I know how to pick up the signs now, so I haven’t had burnout since summer 2020. I basically take some time out and go for a walk (on my own!)
Listen to my favourite music and spend some time in my own world.
If I can’t do that, then locking myself in my studio and playing relaxing things on the piano helps too.
– Jen Griffiths TPGAnxietyWarrior.wordpress.com
I really try to work ahead- laying out a preliminary schedule and working on posts when I’m interested in them has made a massive difference! Having a consistent posting schedule really sets me apart from other blogs in my niche, and with a bit of planning and creativity, my schedule doesn’t feel overbearing.
For example, I’m a big Christmas person and I tend to stay in the spirit until mid-February- I got some of my 2021 Blogmas posts finished then. It might not be when most people are working on holiday content, but it worked for me!
– Jessica Storoschuk AnHistorianAboutTown.com
Taking time out for me is really important when I feel myself starting to slip. The best tonic is a walk and taking in nature’s medicine.
– Kim John LifeCanBeToff.co.uk
When I feel like I’m getting burned out I take a break, rest, and do something else that I enjoy. It’s easy to get caught up in the hustle and work without taking time to rest and care for myself occasionally.
– Melissa Mackey MelissaMackey.net
1. Get outside, away from noise and social media in order to get back to the real you.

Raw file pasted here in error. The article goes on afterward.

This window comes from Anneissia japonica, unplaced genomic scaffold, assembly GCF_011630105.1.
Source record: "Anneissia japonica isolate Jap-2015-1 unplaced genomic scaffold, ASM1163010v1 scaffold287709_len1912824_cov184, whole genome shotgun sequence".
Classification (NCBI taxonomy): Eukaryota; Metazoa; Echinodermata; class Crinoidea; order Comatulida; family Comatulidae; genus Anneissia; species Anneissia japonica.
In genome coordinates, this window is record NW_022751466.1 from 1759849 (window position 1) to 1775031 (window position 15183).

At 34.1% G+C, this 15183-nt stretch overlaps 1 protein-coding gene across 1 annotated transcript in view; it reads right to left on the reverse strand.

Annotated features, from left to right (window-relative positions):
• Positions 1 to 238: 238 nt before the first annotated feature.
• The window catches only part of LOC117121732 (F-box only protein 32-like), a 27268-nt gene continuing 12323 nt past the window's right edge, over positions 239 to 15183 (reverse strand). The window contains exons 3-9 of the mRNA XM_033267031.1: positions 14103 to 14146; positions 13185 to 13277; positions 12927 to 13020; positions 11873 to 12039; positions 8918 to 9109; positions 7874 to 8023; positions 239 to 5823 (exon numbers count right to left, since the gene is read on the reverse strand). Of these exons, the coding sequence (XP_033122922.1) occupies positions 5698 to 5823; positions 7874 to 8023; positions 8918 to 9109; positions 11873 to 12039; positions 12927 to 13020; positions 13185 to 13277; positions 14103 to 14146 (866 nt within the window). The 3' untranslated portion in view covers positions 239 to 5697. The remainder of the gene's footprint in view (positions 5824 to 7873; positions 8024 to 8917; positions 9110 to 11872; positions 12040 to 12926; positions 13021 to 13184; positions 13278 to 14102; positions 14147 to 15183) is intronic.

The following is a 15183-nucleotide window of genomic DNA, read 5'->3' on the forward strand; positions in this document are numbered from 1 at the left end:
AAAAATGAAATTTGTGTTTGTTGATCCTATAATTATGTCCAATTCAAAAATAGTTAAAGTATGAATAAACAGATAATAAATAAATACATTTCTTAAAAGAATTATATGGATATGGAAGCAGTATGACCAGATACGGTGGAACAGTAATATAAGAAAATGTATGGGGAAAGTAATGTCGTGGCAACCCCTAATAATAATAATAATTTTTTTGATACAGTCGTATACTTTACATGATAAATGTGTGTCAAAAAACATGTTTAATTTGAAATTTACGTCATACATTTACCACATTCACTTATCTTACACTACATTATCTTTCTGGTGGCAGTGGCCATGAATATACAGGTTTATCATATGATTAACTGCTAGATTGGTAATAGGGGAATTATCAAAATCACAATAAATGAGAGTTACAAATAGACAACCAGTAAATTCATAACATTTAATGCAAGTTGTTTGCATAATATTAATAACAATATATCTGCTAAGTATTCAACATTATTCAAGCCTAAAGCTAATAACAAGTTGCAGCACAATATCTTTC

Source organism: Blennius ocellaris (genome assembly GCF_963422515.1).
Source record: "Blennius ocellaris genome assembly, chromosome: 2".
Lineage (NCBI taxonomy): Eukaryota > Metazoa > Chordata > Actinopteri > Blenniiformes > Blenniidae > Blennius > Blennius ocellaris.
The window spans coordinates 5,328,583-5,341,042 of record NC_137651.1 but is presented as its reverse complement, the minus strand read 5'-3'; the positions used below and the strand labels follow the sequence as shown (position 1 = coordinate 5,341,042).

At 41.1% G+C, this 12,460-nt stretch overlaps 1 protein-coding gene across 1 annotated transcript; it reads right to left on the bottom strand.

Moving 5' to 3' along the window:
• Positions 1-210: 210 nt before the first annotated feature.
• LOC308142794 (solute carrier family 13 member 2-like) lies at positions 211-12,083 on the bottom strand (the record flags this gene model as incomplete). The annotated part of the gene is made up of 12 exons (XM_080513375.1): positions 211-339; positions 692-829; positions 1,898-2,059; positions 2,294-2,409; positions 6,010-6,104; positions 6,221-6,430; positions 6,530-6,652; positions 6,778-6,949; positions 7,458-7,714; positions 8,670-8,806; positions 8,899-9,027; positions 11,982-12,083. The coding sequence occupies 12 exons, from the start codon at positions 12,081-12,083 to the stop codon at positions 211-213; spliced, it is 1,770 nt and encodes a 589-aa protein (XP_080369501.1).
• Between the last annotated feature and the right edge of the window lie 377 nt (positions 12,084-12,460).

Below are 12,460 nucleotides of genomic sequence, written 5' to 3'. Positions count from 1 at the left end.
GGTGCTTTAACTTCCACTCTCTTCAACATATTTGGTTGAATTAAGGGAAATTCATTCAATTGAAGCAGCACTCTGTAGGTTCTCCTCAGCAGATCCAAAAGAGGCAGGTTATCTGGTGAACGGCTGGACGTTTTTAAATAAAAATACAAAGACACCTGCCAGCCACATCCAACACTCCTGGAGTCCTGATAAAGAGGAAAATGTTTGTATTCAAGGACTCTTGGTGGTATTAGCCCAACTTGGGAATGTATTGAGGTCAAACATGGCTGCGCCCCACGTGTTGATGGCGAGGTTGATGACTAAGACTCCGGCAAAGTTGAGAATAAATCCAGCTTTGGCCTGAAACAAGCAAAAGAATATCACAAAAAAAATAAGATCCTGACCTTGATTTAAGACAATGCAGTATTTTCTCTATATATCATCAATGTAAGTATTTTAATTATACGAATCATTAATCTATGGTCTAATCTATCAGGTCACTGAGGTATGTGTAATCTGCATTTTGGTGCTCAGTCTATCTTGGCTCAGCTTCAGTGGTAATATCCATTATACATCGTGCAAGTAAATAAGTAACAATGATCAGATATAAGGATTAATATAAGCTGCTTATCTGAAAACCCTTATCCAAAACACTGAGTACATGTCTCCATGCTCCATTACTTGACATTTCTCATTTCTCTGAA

2. Pray, then write about the bigger purpose for your work.
– Tawnya Kordenbrock ARenewedLife.com
Take a break. Or, focus on the things that you enjoy. I’m a food blogger. So if I’m feeling burned out, I’ll spend a week literally just making new cake recipes and leave everything else for a while.
I still feel like I’m working. But it’s the bit of work that I love… and I get to eat cake.
– Donna Dundas DonnaDundas.co.uk
Before having a blog, I was constantly in a burn out state, on and off and I didn’t even know it. A neuropsychologist suggested that I look into self- compassion and that’s where my life changed for the better. It all started with awareness and practising self compassion.
So my tips to avoid burn out or to at least handle it when it happens are:
1. Self-compassion (pause, reflect, and do a lot of self-care. Do what makes you happy.
-we don’t have to do all of these in one go, start with just the first step and build on it.
2. Learn how to prioritise. In my own experience burn out happens when I’m constantly on a hyper productive mode. I fell into this trap because I thought I had to do everything when in reality, I didn’t have to. We just need to pick what’s essential and learn to let go of the rest.
3. Embrace the power of taking one goal, one step, one day, one week at a time.
This is mostly applicable to our big blogging projects and goals. Setting a maximum number of capacity at a time is helpful too. I always try to work on 3 big projects at a time and then break the steps down into smaller action steps.
1. Focus on only one thing at time especially when doing something that takes a lot of brain power. Pomodoro technique can be a great friend.
2. Everyday, practice being purposeful starting with our thoughts, then the right actions and outcomes will follow and aim for a healthy balance.
Work is never done, and it’s ok not to do it all.
– Grateful Heart IntentionaleBlog.com
Knowing my warning signs of burn out means I know when I am pushing myself too hard and can give myself a break. I focus on my self care and what my body needs at that time.